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Study under review: Whey protein lowers blood pressure and improves endothelial function and lipid biomarkers in adults with prehypertension and mild hypertension: results from the chronic Whey2Go randomized controlled trial
High blood pressure, or hypertension, is one factor that contributes significantly to cardiovascular disease (CVD). Blood pressure is usually reported in two numbers. For example, a reading of 120/80 mm Hg. The first number, systolic blood pressure, tells us how much pressure your blood is exerting against the arterial walls when your heart contracts. The second number signifies how much pressure your blood is exerting when the heart is relaxed and being refilled with blood. Blood pressure is generally divided into four categories:
Normal - ≤120/80
Prehypertension – 120-139/80-89
Hypertension Stage 1 – 140-159/90-99
Hypertension Stage 2 – ≥160/100
For people with hypertension or those who take blood pressure-lowering medication, the lifetime risk at age 30 for developing CVD is 37.3% higher than for people with normal blood pressure (absolute risk of 46.1% vs. 63.3%). These patients with hypertension also developed CVD five years earlier, comparatively. Chronic high blood pressure also creates health concerns (detailed in Figure 1) such as increased risk of stroke and organ damage.
Clinically, even a small two to five mm Hg decrease in systolic blood pressure can noticeably reduce CVD and total mortality. Observational trials have demonstrated mixed results when looking at associations between increased protein intake and a decrease in blood pressure. But RCTs have more consistently shown a modest benefit - particularly when the protein intake offsets some carbohydrate in the diet. Dairy foods, in addition to their protein content, may be able to provide additional benefits through their nutrient profile, which could further help reduce blood pressure. Getting adequate amounts of calcium, magnesium, and potassium can also reduce blood pressure. Dairy products can be a good source of all three. Furthermore, dairy intake seems to correlate with small reductions in blood pressure. Since milk contains both protein and minerals, this raises the question of whether the protein in milk alone could lead to these reductions. The present study sought to further investigate the potential acute and chronic effects of two common dairy proteins, whey and calcium caseinate (Ca caseinate), on blood pressure and vascular function in people with high blood pressure.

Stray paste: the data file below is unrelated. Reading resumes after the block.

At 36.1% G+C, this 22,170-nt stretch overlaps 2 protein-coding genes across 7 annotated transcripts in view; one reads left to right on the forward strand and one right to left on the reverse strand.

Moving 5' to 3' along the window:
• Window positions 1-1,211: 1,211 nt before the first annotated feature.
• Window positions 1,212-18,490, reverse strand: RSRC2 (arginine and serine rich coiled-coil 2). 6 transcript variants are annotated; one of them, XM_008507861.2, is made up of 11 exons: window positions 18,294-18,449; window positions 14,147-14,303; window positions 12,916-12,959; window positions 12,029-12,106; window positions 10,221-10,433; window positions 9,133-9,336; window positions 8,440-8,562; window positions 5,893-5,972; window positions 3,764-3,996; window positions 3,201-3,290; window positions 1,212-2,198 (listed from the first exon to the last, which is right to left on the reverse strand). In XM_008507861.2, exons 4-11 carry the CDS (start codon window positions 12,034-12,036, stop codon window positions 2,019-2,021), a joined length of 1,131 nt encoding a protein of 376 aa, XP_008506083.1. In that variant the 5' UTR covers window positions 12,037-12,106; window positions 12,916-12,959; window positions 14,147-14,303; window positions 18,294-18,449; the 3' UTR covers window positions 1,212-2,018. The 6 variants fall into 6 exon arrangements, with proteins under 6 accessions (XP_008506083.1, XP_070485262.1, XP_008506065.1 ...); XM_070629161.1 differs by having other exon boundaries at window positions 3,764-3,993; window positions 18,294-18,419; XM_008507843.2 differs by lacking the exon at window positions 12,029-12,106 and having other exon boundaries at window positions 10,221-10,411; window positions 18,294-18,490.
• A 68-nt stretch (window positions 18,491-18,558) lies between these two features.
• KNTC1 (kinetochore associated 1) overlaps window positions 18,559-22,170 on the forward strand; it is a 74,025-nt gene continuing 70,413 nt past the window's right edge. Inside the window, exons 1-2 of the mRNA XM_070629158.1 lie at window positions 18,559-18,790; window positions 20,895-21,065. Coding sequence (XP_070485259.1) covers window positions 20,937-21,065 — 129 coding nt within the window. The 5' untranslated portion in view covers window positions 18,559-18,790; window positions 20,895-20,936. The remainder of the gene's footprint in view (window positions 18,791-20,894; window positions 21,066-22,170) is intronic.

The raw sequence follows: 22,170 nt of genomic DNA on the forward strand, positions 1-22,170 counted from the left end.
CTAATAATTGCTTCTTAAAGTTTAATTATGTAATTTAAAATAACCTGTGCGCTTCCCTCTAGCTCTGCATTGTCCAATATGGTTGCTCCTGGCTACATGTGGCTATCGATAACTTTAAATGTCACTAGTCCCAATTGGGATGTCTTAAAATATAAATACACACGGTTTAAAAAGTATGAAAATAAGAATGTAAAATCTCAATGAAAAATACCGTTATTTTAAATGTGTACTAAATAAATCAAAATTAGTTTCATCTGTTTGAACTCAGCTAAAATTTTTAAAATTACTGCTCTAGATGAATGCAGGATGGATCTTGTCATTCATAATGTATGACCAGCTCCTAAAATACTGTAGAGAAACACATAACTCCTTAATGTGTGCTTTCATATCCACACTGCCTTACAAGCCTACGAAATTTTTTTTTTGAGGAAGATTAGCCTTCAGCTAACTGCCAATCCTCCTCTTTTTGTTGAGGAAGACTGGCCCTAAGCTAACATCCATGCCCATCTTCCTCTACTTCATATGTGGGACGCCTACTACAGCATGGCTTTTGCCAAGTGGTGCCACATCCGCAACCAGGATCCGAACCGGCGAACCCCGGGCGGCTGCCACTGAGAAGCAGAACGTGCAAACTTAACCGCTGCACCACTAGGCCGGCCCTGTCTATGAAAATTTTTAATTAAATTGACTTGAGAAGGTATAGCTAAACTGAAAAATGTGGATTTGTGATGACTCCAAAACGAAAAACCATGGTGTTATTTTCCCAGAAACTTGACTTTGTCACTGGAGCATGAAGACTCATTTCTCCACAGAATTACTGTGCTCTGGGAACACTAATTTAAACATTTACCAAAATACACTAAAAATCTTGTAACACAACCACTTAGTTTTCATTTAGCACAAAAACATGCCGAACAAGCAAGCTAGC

High blood pressure is a large contributing factor to CVD that could see potential mitigation through increased protein intake. The present study examines the acute and chronic effects of whey and casein on blood pressure and vascular function in people with high blood pressure.
Other Articles in Issue #28 (February 2017)
The mindfulness-body connection
Health, and health-promoting habits, are massively influenced by how you think. This systematic review looked at mindfulness interventions, to see if they led to weight loss and psychological benefits.
Up your protein, lower your diabetes risk?
Pre-diabetes can often lead to diabetes, and pre-diabetes is increasing at an alarming rate. Can switching out some carbs for protein help treat prediabetes?
Interview: Bill Willis, PhD
Bill is one of the few researchers who's actively competed in bodybuilding. Plus he researches muscle repair!
Coconut water ... overhyped and understudied?
Coconut water is slowly taking over grocery store aisles, with some athletes using it as a beverage of choice for hydration. This study looks at how well it actually performs for hydration during exercise
Oiling up arthritic joints
There have been many, many randomized trials done on fish oil and other marine oils, looking at their effects on arthritis. But when you look at all the trials together, what's the verdict?
SCD for IBD?
Crohn's Disease and Ulcerative Colitis are difficult to treat, to say the least. Many have anecdotally found success with the Specific Carbohydrate Diet, which is tested more rigorously in this trial.
Interview: Dana Ellis Hunnes, PhD, MPH, RD
Are you considering adopting a plant-based diet? Dr. Hunnes gives both a global and personal view.